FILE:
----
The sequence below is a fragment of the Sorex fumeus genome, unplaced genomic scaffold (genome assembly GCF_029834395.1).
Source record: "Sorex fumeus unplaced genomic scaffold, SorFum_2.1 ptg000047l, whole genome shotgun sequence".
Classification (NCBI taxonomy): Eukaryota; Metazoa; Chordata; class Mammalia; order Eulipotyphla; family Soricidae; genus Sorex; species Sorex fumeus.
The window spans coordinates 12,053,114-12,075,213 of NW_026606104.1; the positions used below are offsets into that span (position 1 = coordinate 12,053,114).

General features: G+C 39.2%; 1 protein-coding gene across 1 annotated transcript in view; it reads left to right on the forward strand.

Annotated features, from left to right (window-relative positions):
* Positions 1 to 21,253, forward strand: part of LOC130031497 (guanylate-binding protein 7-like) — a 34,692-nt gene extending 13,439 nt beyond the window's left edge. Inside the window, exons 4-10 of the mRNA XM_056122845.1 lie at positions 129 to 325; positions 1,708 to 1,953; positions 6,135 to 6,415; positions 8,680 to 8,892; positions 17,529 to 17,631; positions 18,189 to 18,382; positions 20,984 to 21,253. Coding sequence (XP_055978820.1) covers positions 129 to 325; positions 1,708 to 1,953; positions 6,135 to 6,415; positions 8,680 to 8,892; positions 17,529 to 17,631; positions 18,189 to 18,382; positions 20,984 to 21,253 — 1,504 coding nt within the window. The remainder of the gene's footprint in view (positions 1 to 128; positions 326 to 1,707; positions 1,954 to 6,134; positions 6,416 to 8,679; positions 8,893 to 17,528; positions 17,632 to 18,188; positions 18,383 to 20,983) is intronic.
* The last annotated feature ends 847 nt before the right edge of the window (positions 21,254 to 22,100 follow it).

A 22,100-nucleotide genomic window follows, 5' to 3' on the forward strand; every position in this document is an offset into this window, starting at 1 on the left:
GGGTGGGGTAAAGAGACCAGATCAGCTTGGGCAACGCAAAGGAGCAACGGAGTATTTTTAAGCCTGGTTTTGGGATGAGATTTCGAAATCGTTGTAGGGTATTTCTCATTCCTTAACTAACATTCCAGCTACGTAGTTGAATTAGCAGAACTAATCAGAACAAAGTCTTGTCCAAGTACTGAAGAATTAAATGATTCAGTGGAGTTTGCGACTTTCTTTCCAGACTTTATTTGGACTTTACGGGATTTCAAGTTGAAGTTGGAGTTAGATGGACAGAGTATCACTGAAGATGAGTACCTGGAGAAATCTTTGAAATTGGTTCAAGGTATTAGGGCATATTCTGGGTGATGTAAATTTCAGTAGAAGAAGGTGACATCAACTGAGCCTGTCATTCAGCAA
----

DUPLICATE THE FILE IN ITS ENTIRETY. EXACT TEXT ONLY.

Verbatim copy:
The sequence below is a fragment of the Sorex fumeus genome, unplaced genomic scaffold (genome assembly GCF_029834395.1).
Source record: "Sorex fumeus unplaced genomic scaffold, SorFum_2.1 ptg000047l, whole genome shotgun sequence".
Classification (NCBI taxonomy): Eukaryota; Metazoa; Chordata; class Mammalia; order Eulipotyphla; family Soricidae; genus Sorex; species Sorex fumeus.
The window spans coordinates 12,053,114-12,075,213 of NW_026606104.1; the positions used below are offsets into that span (position 1 = coordinate 12,053,114).

General features: G+C 39.2%; 1 protein-coding gene across 1 annotated transcript in view; it reads left to right on the forward strand.

Annotated features, from left to right (window-relative positions):
* Positions 1 to 21,253, forward strand: part of LOC130031497 (guanylate-binding protein 7-like) — a 34,692-nt gene extending 13,439 nt beyond the window's left edge. Inside the window, exons 4-10 of the mRNA XM_056122845.1 lie at positions 129 to 325; positions 1,708 to 1,953; positions 6,135 to 6,415; positions 8,680 to 8,892; positions 17,529 to 17,631; positions 18,189 to 18,382; positions 20,984 to 21,253. Coding sequence (XP_055978820.1) covers positions 129 to 325; positions 1,708 to 1,953; positions 6,135 to 6,415; positions 8,680 to 8,892; positions 17,529 to 17,631; positions 18,189 to 18,382; positions 20,984 to 21,253 — 1,504 coding nt within the window. The remainder of the gene's footprint in view (positions 1 to 128; positions 326 to 1,707; positions 1,954 to 6,134; positions 6,416 to 8,679; positions 8,893 to 17,528; positions 17,632 to 18,188; positions 18,383 to 20,983) is intronic.
* The last annotated feature ends 847 nt before the right edge of the window (positions 21,254 to 22,100 follow it).

A 22,100-nucleotide genomic window follows, 5' to 3' on the forward strand; every position in this document is an offset into this window, starting at 1 on the left:
GGGTGGGGTAAAGAGACCAGATCAGCTTGGGCAACGCAAAGGAGCAACGGAGTATTTTTAAGCCTGGTTTTGGGATGAGATTTCGAAATCGTTGTAGGGTATTTCTCATTCCTTAACTAACATTCCAGCTACGTAGTTGAATTAGCAGAACTAATCAGAACAAAGTCTTGTCCAAGTACTGAAGAATTAAATGATTCAGTGGAGTTTGCGACTTTCTTTCCAGACTTTATTTGGACTTTACGGGATTTCAAGTTGAAGTTGGAGTTAGATGGACAGAGTATCACTGAAGATGAGTACCTGGAGAAATCTTTGAAATTGGTTCAAGGTATTAGGGCATATTCTGGGTGATGTAAATTTCAGTAGAAGAAGGTGACATCAACTGAGCCTGTCATTCAGCAA